ADI part two is the exam that many people dread: it’s time to retake your driving test!
This is not just a normal test though. This is an advanced driving test and a very high level of skill is expected. You’ll have to drive using a safe, methodical system that allows you to make progress whenever possible.
You must not display any signs on your vehicle to show that you’re on a test and you’re only allowed 6 small faults in one hour of driving. Faults are picked up are far more easily than they would be on the L test.
How hard is ADI part 2?
Part 2 is very hard because the level of driving skill required to be demonstrated is very high. Imagine a giraffe on stilts standing on top of a stepladder at the top of mountain; that’s how high we’re talking.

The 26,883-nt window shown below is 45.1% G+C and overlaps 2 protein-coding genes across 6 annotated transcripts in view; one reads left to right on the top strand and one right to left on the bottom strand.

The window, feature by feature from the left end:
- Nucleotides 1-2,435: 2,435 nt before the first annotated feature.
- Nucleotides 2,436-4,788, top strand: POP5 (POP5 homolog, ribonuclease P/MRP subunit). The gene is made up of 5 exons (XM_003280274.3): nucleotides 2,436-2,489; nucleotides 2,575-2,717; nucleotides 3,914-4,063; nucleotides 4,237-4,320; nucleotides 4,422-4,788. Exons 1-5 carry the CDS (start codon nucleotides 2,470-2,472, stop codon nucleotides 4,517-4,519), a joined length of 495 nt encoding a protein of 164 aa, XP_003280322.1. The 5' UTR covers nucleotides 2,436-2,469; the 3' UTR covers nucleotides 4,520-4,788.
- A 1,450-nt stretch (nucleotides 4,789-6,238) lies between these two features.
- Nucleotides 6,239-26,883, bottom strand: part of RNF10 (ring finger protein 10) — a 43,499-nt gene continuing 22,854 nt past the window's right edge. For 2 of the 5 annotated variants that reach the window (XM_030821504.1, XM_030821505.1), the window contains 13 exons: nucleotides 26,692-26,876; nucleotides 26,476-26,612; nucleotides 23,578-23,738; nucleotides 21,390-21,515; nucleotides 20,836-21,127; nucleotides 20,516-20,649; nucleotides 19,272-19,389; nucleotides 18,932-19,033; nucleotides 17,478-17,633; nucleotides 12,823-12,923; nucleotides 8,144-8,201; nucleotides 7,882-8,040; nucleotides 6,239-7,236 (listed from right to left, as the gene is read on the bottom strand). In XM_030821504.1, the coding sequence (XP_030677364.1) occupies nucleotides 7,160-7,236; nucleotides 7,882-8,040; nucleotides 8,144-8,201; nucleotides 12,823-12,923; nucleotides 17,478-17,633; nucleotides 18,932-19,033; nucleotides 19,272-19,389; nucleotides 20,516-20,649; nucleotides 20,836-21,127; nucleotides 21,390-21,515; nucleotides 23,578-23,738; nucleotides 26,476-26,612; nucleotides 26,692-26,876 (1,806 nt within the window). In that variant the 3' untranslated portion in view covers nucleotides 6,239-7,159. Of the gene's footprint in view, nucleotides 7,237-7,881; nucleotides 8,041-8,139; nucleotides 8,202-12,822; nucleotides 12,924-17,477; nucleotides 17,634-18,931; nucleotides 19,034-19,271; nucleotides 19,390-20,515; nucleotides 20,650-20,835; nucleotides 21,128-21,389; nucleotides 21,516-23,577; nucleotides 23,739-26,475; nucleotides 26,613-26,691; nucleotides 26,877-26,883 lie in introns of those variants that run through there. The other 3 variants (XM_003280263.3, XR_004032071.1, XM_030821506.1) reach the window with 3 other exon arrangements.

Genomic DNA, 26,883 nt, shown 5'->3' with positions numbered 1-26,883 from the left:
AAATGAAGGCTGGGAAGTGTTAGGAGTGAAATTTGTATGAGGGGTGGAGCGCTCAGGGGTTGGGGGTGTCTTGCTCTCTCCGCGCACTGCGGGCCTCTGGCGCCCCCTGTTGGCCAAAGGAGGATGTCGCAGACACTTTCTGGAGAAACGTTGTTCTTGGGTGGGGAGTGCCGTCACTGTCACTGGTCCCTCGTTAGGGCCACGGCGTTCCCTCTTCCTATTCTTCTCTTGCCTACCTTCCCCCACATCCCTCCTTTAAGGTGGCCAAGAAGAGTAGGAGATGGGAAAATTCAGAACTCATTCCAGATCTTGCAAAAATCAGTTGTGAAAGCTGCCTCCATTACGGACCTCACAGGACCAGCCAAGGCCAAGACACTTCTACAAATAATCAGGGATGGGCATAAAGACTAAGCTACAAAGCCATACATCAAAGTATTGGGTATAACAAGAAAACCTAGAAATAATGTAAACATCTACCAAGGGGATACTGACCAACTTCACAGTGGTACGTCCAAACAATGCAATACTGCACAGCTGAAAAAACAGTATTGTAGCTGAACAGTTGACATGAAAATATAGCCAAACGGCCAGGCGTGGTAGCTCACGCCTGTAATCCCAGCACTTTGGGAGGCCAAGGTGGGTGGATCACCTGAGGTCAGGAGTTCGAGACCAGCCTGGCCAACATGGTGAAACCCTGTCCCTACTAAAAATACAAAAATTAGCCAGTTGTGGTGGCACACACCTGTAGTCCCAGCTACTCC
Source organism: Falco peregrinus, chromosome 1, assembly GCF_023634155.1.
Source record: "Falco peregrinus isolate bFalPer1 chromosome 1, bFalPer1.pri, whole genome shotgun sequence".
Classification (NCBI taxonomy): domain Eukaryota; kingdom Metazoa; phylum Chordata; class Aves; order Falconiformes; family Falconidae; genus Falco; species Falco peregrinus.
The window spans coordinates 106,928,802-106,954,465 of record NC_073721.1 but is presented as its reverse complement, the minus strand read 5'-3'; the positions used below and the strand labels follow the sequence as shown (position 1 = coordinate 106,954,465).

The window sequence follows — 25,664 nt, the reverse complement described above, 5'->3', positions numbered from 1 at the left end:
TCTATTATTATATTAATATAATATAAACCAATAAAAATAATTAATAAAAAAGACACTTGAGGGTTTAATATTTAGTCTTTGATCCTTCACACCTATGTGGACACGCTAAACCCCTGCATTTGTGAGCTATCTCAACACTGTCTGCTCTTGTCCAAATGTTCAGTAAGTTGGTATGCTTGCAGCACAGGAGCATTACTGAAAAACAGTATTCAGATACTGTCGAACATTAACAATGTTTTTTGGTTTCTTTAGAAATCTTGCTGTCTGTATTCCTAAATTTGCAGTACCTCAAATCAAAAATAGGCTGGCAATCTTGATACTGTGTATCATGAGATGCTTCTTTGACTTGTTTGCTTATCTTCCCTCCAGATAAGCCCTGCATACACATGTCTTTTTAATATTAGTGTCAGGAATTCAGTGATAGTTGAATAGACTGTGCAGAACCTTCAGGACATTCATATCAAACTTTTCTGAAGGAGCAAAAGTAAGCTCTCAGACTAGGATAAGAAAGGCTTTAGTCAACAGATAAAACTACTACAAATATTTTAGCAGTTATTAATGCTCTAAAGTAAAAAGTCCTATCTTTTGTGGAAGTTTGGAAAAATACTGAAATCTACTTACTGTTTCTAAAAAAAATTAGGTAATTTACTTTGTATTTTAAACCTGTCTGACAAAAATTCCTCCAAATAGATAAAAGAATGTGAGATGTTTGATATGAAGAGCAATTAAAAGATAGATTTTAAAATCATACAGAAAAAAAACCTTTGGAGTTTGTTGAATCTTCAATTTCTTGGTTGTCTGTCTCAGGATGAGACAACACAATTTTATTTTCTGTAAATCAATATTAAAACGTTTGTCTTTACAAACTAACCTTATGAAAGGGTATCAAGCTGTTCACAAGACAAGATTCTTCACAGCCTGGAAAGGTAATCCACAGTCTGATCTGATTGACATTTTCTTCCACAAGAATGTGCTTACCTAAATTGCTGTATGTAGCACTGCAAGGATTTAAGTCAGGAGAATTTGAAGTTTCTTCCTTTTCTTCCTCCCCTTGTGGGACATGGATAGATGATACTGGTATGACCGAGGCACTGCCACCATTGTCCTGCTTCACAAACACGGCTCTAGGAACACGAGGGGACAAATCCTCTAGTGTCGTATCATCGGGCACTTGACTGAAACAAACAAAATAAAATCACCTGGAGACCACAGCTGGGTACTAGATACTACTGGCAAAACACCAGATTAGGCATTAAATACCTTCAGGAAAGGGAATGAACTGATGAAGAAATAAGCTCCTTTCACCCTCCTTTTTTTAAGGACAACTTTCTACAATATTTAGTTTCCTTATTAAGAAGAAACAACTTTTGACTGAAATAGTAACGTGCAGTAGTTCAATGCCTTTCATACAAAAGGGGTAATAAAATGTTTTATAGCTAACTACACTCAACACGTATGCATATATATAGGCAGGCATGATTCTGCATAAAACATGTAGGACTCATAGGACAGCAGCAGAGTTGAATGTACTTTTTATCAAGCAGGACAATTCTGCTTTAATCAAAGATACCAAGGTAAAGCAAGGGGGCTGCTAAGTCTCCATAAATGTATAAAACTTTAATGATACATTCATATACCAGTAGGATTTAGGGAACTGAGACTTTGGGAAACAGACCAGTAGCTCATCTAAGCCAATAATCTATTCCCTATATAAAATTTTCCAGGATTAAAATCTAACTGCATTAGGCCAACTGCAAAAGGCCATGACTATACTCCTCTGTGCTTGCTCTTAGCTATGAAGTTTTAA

The pass rate in Birmingham for 2017/18 was 47.6%
I’ve seen people that have decided to become driving instructors after already passing advanced driving tests in previous jobs. Some were police drivers, fire fighters etc. They’ve failed part 2.
You only have three attempts at part 2. If you fail three times then you have to wait for two years from the date you passed part one before you can start again from part one.
Good quality tuition from an experienced advanced driver is essential if you want to have any chance of passing.
There have been new elements added recently. As with the L test, you now also do show me tell me and follow a sat nav. One in five tests won’t use a sat nav and you’ll follow road signs instead.
Although it’s not easy, the part 2 test is now easier than it once was. When I took mine in 2002 you had to do five manoeuvres and the emergency stop. Now you only get two out of four manoeuvres and maybe an emergency stop.